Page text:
Fossils

Rendering of the interior of a large, white classical building with large green gardens hanging from the ceiling

Return to the Age of the Dinosaurs: 35-foot Pterosaurs and Hanging Gardens Are Joining the Titanosaur

In the spring of 2018, we’ll unveil a cast of the largest dinosaur ever discovered: a 122-foot-long titanosaur is coming to our main Stanley Field Hall. And while SUE the T. rex is moving to their own new gallery, the titanosaur won’t be lonely—it’ll be joined by life-size replicas of giant flying reptiles and hanging gardens inspired by plants that lived alongside dinosaurs, like ferns, cycads, and arums.

Ask A Curator: Q&A With Paleobiologist Ken Angielczyk

Being a curator at a natural history museum can include many different areas of work, from doing research and studying collections, to field work and training future scientists. Dr. Ken Angielczyk, an associate curator and paleobiologist at The Field Museum, shares some of the unique aspects of his work.

Beachgoer’s Guide to Lake Michigan Fossils and Rocks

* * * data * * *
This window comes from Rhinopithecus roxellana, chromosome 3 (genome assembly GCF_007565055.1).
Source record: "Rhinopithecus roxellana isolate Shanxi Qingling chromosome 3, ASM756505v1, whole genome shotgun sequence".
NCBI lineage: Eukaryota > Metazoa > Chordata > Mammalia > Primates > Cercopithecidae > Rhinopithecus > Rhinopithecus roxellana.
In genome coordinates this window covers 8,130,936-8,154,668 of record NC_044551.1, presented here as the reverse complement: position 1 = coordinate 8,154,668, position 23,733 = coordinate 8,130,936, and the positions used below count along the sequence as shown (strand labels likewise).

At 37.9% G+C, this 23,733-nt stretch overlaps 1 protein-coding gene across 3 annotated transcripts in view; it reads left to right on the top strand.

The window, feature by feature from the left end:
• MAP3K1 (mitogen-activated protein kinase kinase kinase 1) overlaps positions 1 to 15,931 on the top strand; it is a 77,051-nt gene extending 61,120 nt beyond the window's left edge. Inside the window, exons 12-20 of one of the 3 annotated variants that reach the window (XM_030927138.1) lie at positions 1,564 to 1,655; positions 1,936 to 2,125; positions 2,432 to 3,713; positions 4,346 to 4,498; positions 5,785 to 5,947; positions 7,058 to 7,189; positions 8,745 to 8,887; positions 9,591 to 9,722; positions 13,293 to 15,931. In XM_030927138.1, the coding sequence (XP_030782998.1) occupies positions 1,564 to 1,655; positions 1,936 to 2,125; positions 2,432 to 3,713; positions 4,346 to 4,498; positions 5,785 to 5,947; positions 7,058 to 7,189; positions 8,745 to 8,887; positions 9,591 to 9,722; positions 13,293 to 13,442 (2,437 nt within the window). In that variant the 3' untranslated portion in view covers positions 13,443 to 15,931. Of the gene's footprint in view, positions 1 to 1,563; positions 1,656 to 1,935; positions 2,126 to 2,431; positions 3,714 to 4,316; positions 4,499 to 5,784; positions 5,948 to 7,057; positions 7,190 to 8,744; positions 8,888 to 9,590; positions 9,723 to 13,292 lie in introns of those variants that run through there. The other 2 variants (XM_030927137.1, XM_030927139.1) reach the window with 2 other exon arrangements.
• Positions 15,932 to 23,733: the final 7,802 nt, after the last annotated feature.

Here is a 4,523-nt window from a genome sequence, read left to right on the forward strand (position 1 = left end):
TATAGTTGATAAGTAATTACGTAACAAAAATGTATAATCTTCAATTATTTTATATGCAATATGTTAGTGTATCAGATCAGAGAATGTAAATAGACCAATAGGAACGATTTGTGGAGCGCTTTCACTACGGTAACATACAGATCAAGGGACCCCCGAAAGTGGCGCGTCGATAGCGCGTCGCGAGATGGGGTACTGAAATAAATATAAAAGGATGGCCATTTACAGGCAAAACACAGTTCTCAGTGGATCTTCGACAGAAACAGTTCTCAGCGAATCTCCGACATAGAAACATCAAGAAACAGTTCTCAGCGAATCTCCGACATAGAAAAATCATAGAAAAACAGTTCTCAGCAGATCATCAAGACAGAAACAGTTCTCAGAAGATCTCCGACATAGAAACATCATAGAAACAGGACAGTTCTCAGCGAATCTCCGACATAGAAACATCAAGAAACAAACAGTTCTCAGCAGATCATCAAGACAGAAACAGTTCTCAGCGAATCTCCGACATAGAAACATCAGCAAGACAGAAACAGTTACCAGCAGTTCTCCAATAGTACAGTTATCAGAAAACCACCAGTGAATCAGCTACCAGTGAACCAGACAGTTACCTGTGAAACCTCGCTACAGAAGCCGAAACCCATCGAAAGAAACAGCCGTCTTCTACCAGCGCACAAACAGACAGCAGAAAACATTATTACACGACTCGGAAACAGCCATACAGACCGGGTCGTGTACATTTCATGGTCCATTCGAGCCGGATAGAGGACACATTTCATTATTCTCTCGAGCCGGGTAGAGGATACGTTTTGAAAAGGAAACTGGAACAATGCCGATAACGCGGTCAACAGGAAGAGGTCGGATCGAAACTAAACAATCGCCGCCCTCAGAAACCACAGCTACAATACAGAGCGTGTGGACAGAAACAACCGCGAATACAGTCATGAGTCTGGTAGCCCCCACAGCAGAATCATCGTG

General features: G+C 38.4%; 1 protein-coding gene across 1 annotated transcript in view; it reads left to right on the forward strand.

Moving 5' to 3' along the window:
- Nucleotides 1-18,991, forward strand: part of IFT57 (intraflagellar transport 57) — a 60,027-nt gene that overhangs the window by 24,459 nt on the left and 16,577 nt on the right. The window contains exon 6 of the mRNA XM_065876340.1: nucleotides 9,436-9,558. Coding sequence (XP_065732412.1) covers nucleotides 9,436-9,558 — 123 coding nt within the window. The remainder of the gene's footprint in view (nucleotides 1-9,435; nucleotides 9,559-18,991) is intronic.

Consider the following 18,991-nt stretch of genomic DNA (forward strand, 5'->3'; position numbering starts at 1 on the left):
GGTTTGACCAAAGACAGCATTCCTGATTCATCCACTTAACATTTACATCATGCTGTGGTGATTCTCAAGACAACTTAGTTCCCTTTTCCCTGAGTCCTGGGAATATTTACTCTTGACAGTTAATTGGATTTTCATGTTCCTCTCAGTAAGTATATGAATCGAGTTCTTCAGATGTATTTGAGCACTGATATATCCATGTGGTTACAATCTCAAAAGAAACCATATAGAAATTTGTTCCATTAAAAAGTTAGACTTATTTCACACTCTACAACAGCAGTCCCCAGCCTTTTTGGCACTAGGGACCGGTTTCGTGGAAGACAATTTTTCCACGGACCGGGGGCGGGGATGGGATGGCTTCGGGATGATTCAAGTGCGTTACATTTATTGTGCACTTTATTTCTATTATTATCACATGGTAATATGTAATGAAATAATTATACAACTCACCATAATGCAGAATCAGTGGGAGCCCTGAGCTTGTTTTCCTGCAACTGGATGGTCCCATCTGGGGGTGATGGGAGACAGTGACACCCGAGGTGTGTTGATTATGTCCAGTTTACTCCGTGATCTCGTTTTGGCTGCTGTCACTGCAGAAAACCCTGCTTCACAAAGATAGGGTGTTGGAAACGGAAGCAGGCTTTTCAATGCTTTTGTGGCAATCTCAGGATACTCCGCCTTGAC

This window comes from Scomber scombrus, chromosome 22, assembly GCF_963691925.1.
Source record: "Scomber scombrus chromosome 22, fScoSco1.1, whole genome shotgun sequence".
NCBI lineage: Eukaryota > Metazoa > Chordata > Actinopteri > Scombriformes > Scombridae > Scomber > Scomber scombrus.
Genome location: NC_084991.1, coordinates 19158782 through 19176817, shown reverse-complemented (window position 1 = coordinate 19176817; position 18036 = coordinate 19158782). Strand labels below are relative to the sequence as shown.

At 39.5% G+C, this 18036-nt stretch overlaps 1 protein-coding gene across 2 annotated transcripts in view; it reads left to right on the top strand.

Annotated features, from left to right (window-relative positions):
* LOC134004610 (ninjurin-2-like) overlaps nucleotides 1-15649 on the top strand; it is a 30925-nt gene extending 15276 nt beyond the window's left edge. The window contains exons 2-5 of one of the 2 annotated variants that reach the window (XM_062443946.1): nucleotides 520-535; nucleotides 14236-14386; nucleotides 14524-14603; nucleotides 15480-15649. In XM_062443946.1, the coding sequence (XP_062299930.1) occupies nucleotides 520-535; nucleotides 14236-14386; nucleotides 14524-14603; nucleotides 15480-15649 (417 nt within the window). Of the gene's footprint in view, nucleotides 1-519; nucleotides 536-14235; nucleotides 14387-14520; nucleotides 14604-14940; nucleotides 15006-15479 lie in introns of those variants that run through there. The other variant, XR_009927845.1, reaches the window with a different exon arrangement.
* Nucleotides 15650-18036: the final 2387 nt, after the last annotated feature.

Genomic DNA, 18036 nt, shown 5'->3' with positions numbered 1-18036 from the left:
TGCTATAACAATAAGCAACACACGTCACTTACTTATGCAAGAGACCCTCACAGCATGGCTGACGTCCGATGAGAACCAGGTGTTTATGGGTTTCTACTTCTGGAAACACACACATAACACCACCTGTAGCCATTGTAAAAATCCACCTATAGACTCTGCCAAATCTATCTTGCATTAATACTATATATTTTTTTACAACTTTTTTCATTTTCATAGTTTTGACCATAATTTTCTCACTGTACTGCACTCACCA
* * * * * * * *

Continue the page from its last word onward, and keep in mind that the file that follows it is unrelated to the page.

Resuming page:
When you think of Lake Michigan, does fossil hunting come to mind? Many people may not be aware that the beaches of Lake Michigan can be a hot spot for fossils hunters. Aside from fossils, Lake Michigan beaches are also home to many fascinating rocks. Take a look at some of the more common rocks and fossils around the lake.  

A tray filled with elongated eggs that are white, cream and brown in color

Before the Chicken, There Was the (Dinosaur) Egg

While we don’t know a whole lot about dinosaur reproduction, we have much more information about what happens after mating. That’s because the fossil record of eggs and nests is quite good. Like living reptiles, dinosaurs buried their eggs, which appear to have had long incubation periods—up to half a year. 

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